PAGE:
In a recent Memorandum and Order, Judge Richard G. Stearns of the United States District Court for the District of Massachusetts denied class certification in a case brought on behalf of Massachusetts residents whose homes were foreclosed, or against whom an invalid foreclosure process was initiated, between November 20, 2004 and December 31, 2008. Manson et al. v. GMAC Mortgage, LLC et al., No. 08-12166 (D. Mass. April 30, 2012). Plaintiffs in their Complaint sought class wide relief consisting of declaratory relief, and reimbursement of costs and fees and consequential damages incurred as a result of the foreclosure process. Defendants included servicers and the trustee for mortgages held in securitized pools, which mortgages secured loans originated by other entities, and the law firms that represented the servicers and the trustee during the foreclosure of those mortgages.
Plaintiffs' class claims, which included wrongful foreclosure, improper notice, breach of the duty of good faith and reasonable diligence, violations of the Fair Debt Collection Practices Act, and violations of Mass. Gen. Laws chapter 93A, arose out of an issue addressed by the Massachusetts Supreme Judicial Court in U.S. Bank Nat'l Ass'n v. Ibanez, 458 Mass. 637 (2011). In Ibanez, the Court held that under Massachusetts law a foreclosure by sale that does not strictly comply with the terms of Mass. Gen. Laws chapter 244, § 14, including the requirement that a foreclosing party that is not the original mortgagee obtain a valid assignment of the underlying mortgage before commencing foreclosure, is void and not merely voidable. For this reason, Plaintiffs wanted all members of the putative class notified that, despite being declared in default on their mortgages, they may nonetheless have a property interest in their present or former homes, and also for Defendants to reimburse those putative class members for costs, fees, and consequential damages incurred as a result of the allegedly flawed foreclosure process.
In denying class certification, Judge Stearns found that Plaintiffs failed to satisfy the necessary elements of commonality and typicality under Fed. R. Civ. P. 23(a). He also determined that Plaintiffs could not meet the required criteria under Fed. R. Civ. P. 23(b), including predominance and superiority for a damages class under Rule 23(b)(3), and the heightened standard for an injunctive relief class under Rule 23(b)(2) after the Supreme Court's decision in Wal-Mart Stores, Inc. v. Dukes, 131 S. Ct. 2541 (2011).
The primary stumbling block for Plaintiffs was the lack of any common "glue" to bind the proposed classes together. As Judge Stearns put it: "[T]he determination of whether [Mass. Gen. Laws ch. 244, § 14] was in fact violated would require 8,000 highly individualized and case-specific inquiries," thereby defeating the policy behind certifying a class in the first place. The Court made this determination not only with respect to the more rigorous requirement of predominance under Rule 23(b)(3), but also concerning the basic prerequisite of commonality under Rule 23(a)(2). Nor was a class action superior, in the Court's view, to other alternatives such as an action by the Massachusetts Attorney General seeking injunctive relief on behalf of affected consumers, and separate actions by individual putative class members, not all of whom may even want to pursue restoration of their interest in their former property.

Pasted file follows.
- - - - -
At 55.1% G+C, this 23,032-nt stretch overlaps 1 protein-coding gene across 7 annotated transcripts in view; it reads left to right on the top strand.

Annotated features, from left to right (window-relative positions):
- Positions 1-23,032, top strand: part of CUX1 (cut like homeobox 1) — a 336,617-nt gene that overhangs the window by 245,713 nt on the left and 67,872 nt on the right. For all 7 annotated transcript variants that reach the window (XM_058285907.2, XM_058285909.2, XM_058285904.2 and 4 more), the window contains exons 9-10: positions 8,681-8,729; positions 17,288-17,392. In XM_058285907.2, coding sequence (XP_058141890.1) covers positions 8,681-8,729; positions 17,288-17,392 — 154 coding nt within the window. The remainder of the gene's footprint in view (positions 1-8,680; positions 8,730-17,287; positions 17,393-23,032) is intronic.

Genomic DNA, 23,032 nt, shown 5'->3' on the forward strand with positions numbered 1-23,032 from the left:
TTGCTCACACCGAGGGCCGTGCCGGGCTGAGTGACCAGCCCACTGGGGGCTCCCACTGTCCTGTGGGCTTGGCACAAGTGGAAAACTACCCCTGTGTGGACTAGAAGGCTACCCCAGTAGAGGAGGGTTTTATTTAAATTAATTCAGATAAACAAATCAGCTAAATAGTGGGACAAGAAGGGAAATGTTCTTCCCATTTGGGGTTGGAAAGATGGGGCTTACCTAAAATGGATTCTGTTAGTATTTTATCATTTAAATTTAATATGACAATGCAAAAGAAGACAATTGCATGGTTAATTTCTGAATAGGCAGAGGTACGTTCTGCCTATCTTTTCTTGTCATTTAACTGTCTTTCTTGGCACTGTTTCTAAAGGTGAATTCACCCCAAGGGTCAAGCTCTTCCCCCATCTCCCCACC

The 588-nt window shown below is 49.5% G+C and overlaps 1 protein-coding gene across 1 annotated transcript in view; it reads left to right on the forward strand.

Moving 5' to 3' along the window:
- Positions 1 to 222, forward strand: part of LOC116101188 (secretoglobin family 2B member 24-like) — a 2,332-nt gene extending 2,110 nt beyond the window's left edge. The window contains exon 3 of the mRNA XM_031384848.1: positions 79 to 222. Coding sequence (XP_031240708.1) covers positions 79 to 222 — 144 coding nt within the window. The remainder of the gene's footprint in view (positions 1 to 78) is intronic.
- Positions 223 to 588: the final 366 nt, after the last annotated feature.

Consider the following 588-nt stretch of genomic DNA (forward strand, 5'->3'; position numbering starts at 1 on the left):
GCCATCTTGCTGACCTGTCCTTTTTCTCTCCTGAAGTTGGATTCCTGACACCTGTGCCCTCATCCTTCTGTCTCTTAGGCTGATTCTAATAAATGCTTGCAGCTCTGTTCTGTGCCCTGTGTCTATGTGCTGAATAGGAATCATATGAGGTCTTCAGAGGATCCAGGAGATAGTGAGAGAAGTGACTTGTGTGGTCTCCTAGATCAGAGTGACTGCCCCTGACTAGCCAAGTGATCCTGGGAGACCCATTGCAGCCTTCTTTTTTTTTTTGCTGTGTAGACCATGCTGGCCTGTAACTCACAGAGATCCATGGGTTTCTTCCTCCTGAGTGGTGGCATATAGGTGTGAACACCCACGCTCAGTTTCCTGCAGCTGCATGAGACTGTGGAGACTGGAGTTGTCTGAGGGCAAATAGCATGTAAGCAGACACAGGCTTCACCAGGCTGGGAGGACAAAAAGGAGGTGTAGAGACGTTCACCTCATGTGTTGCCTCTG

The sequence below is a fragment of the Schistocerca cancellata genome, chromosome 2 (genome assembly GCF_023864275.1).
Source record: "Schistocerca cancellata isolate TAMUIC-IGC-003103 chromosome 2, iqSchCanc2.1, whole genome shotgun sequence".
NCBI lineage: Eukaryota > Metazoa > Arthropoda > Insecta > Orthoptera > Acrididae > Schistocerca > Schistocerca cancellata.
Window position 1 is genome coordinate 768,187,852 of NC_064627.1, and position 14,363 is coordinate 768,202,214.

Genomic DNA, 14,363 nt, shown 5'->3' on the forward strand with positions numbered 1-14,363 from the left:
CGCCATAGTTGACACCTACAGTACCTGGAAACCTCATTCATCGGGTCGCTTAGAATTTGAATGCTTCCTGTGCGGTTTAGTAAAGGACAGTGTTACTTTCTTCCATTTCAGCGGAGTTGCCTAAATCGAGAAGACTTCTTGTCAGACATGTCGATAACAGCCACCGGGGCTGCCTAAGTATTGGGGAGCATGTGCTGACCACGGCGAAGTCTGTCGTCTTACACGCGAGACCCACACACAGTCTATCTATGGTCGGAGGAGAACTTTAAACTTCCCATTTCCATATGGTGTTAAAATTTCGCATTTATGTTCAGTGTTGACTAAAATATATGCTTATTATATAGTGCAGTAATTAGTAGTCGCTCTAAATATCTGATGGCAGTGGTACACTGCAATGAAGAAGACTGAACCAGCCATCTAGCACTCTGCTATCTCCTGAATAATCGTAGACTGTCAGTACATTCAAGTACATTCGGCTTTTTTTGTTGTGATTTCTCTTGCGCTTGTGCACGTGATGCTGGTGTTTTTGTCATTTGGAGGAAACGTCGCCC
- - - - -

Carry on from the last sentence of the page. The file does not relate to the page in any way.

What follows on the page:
Regarding Plaintiffs' claims for injunctive relief, Judge Stearns echoed Wal-Mart's recent teachings that class certification under Rule 23(b)(2) is not authorized when individual members of the putative class seek different injunctions or declaratory relief, or when they seek individualized awards of monetary damages. In the words of the Court: "Here, given their differing circumstances, and the differing types of equitable relief they seek, plaintiffs' request is precisely that which the Supreme Court said in Wal-Mart cannot be granted."
Mortgage lenders, servicers, and foreclosure counsel are currently facing a variety of lawsuits, including class actions, in a number of jurisdictions asserting broad based attacks on the foreclosure process. Massachusetts is a non-judicial foreclosure state. In judicial foreclosure states, for instance Maine, the claims asserted on behalf of the putative class relate to alleged defects in court filings, such as summary judgment affidavits, in addition to the documents necessary to perfect the foreclosing party's mortgage interest, such as mortgage assignments. Although plaintiffs' counsel in these cases focus on the same type of documentary error allegedly occurring across multiple foreclosure proceedings as a basis to proceed with class litigation, Judge Stearns' decision in the Manson case recognizes the individualized nature of each separate foreclosure proceeding, in particular how each individual mortgagor is impacted adversely, if at all, by the conduct complained of. This is not just a question of damages, but goes also to causation as an essential element of the causes of action class counsel assert. In addition, the rationale of the Manson decision supports recognizing the superiority of other remedies already available to the foreclosed parties, both in the individual foreclosure proceedings themselves and through states' attorneys general, as a basis to deny class certification in these cases in judicial as well as non-judicial foreclosure states.
Originally published 05/15/2012
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